MCPHERSON, Kan. (KSNW) — McPherson College is nationally recognized as the only school that offers a bachelor’s degree in Automotive Restoration Technology. KSN’s Jason Lamb visited the campus Thursday to see a project the students have been working on for seven years.

Ten years ago, McPherson College set a goal to place one of its restored cars in one of the most prestigious car show contests in the world. That goal will be achieved in August when the small Kansas college shows one of its cars at the Pebble Beach Concours D’ Elegance.

Tucked away in the center of the campus, behind the door to Room 13 in Templeton Hall, is the cornerstone and future of the college’s world-renowned auto restoration program.

“This car is a 1953 Mercedes-Benz 300 S Cabriolet,” said Brian Martin.

Martin is the Senior Director of Automotive Restoration. He says at least a couple of hundred students have had their hands on this luxury convertible, restoring it over the last seven years to meet Pebble Beach standards.

“You have to have not only the right car in the right condition. So, you have to find a car that measures up so Concour D’ Elegance, which really means competition of elegance. So we had to find a car that was special enough on its own to compete and to be welcomed on the field,” said Martin.

“This idea of compete to win at Pebble Beach means we want to elevate the level of curriculum coursework, student experience to a common core level. And so, what these students have done here is the equivalent of a group of students from Stanford working on a Nobel Prize-winning chemistry project,” said McPherson College President Michael Schneider.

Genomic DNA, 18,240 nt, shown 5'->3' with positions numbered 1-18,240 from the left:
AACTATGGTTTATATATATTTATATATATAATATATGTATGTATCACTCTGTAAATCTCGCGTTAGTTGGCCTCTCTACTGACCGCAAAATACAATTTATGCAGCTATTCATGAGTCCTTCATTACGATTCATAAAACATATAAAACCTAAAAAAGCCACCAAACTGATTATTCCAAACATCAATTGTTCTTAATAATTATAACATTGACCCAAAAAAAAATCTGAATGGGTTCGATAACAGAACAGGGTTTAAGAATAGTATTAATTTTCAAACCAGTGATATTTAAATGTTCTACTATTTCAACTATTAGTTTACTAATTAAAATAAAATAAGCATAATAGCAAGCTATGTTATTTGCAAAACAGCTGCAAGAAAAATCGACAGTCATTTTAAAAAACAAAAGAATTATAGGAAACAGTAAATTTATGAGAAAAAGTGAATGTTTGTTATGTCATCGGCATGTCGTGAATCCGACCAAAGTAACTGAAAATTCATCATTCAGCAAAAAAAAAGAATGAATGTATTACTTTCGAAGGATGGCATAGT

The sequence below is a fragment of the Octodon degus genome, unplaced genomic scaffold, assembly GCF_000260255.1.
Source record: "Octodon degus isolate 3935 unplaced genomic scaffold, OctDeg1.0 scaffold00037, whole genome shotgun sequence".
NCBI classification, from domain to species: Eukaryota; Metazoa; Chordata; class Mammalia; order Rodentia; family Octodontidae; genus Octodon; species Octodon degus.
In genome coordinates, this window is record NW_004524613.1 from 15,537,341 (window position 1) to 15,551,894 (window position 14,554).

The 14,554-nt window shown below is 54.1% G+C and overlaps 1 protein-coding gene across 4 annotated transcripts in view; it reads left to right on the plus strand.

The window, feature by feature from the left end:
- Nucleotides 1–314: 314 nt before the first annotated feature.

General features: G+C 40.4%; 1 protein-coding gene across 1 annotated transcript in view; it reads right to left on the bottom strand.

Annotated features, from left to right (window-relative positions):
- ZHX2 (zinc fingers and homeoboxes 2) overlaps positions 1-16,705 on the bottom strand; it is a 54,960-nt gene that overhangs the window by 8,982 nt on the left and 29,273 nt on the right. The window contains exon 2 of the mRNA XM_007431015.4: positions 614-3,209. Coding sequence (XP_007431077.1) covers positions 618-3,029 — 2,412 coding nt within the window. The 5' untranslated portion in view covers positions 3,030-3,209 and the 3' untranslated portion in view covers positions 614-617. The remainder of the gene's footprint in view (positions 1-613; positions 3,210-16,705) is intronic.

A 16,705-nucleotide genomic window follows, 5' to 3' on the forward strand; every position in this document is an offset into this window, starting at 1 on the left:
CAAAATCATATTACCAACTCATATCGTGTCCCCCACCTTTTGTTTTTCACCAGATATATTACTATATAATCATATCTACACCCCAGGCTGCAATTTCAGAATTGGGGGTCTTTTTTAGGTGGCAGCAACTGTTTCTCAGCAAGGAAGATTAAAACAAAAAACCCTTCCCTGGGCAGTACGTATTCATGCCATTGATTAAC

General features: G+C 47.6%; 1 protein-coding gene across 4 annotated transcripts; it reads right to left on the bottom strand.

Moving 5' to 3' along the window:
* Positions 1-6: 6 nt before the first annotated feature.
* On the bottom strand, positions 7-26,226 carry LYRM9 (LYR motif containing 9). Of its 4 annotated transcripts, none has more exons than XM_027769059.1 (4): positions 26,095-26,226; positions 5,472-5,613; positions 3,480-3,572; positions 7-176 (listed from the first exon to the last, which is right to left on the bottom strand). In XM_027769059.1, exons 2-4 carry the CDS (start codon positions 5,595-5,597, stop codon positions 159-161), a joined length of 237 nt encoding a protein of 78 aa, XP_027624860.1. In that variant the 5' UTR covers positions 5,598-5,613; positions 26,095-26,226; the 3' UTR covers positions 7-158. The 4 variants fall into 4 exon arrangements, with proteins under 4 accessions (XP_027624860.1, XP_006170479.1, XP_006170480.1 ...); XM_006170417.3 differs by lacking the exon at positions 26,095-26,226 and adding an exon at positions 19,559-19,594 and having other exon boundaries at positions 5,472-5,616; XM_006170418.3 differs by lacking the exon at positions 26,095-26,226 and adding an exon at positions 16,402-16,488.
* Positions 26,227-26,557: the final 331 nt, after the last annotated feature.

Martin says it took four years to locate the right car.

“This car was very, very original. So, part of being a hand-built car, every part, every piece of woodwork, every piece of trim, the chrome trim on this car. The leather was made for this car, and that is actually numbered 39A on this, and almost every single piece was original. So, we were able to track those pieces that they were born with this car,” explained Martin.

The students worked on the Mercedes-Benz outside of their regular class schedules.

“I’ve been involved in the assembly phase for the last year. So, I was here when we got the car running and driving and the chassis for the first time. But for the last year, for the most part, for me, it’s been assembling all of the finer bits and pieces together,” said McPherson College senior Victoria Bruno.

“I’ve done fabrication or rubber parts, final assembly, sorting stuff, fitting parts,” said junior Andrew Shaefer.

There’s much more work to be done before the will be ready to present the black Mercedes-Benz in August along the Pacific coastline on the 18th hole at Pebble Beach.

“The car is starting to look complete. It runs and drives. It works as it should, but we’re finally fitting the chrome treatment. Chrome pieces for the interior. We need to install that. We’re making our rubber floor mats. You know it was originally delivered with rubber floor mats, and we have to make those right now. We’re in that process. Wiring, finishing up our wiring. We’re actually in the process of making our convertible top,” said Martin.

The students take great pride in their work on the Pebble Beach entry.

“It’s been incredibly rewarding. I hope that me and my other classmates, our hard work and dedication, can inspire the next generation of automotive restorers,” said Bruno.

Comedian and car enthusiast Jay Leno has long been a supporter of the Automotive Restoration program at McPherson College. In a statement, he says he’s proud to be associated with the college.

“Much like art historians who clean and repair the works of the Renaissance era, the young men and women at McPherson College are doing it with automobiles,” said Leno.

For more about Pebble Beach Concours d’Elegance, click here. For more about McPherson College, visit their website here.